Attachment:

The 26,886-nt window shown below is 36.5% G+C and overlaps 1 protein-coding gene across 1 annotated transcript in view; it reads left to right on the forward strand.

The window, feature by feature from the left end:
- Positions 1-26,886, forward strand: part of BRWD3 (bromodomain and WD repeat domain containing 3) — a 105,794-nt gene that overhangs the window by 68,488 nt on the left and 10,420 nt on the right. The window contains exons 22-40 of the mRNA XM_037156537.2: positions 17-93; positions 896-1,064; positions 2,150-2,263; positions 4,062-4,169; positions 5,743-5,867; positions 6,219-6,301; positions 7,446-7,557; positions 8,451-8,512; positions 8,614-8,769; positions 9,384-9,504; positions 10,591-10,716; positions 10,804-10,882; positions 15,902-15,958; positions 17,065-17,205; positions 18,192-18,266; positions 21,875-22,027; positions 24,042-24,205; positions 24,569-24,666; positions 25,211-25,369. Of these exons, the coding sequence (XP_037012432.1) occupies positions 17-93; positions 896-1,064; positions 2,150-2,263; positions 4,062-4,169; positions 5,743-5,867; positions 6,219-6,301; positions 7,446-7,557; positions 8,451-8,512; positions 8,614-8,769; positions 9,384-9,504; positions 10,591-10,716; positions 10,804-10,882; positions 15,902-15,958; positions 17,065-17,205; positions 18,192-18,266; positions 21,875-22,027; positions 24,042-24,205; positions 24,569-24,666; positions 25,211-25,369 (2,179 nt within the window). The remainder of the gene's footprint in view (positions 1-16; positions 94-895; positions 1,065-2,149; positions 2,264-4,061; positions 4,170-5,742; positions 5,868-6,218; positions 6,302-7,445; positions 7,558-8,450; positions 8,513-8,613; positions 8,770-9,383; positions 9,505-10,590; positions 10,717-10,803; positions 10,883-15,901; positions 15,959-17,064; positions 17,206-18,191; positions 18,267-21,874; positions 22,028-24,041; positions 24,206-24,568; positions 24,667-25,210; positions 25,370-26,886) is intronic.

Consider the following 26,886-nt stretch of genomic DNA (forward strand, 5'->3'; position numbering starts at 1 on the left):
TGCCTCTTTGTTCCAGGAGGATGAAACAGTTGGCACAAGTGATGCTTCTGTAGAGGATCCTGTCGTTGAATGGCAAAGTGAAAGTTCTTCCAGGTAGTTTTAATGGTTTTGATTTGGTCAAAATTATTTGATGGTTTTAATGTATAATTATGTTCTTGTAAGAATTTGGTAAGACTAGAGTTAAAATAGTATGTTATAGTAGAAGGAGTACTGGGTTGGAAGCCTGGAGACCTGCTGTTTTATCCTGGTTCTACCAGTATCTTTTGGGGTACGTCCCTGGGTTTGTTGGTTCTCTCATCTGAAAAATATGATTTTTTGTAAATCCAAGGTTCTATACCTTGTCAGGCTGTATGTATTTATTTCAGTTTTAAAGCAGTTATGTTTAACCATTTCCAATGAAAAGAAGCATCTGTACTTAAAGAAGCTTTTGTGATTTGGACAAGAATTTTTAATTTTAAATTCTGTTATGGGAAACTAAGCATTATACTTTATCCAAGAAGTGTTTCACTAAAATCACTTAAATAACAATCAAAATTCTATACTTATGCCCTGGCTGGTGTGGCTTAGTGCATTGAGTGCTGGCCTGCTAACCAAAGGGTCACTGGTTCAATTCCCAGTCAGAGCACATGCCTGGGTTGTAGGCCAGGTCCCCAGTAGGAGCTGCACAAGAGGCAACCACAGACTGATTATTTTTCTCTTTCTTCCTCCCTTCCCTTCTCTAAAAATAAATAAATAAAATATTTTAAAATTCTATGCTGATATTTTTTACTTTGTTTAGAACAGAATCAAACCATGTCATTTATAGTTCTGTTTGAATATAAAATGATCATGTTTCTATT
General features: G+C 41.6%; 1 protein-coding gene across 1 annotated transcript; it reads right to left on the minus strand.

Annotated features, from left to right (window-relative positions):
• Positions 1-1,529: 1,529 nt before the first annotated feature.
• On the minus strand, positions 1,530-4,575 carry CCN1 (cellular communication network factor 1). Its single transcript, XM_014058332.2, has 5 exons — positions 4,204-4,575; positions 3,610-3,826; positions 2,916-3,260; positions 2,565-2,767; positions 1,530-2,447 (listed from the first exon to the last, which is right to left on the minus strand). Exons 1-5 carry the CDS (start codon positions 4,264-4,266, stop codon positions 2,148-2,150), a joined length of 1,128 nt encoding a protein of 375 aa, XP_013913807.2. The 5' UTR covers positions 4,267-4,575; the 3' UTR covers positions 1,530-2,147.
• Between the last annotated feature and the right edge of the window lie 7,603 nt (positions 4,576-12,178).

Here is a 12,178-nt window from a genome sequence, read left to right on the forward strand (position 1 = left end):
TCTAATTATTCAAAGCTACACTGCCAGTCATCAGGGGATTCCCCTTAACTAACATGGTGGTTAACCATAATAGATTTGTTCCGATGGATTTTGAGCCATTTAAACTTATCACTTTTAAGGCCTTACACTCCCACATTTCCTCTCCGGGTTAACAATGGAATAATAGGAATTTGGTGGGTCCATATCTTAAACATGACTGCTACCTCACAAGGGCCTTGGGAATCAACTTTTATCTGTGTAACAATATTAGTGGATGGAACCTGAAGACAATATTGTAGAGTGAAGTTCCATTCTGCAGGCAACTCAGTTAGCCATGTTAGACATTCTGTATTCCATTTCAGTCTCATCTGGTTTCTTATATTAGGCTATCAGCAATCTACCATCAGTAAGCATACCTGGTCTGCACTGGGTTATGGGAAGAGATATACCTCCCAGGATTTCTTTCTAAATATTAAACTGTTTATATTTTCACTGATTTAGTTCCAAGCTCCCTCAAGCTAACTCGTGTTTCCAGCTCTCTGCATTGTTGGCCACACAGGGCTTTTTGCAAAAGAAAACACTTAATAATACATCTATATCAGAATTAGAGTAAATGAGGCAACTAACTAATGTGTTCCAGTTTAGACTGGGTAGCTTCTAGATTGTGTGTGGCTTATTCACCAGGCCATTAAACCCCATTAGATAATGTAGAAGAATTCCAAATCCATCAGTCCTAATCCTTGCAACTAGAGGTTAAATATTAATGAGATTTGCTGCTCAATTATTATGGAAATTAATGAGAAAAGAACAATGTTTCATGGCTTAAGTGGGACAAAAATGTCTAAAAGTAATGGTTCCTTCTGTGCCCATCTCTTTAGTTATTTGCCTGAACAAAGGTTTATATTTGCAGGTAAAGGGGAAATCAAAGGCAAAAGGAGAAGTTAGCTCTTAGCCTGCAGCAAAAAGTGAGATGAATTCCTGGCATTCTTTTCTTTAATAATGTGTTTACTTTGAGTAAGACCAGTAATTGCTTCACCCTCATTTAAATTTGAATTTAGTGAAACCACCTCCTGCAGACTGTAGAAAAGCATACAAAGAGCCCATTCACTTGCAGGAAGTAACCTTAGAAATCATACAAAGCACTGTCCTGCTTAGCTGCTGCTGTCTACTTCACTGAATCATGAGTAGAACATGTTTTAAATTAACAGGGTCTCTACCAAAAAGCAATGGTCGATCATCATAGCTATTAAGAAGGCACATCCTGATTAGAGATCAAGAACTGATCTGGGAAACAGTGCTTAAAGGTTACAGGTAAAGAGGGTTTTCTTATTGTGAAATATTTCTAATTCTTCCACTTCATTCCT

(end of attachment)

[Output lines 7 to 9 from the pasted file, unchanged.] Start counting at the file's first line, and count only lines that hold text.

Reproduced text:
Annotated features, from left to right (window-relative positions):
• Positions 1-1,529: 1,529 nt before the first annotated feature.
• On the minus strand, positions 1,530-4,575 carry CCN1 (cellular communication network factor 1). Its single transcript, XM_014058332.2, has 5 exons — positions 4,204-4,575; positions 3,610-3,826; positions 2,916-3,260; positions 2,565-2,767; positions 1,530-2,447 (listed from the first exon to the last, which is right to left on the minus strand). Exons 1-5 carry the CDS (start codon positions 4,264-4,266, stop codon positions 2,148-2,150), a joined length of 1,128 nt encoding a protein of 375 aa, XP_013913807.2. The 5' UTR covers positions 4,267-4,575; the 3' UTR covers positions 1,530-2,147.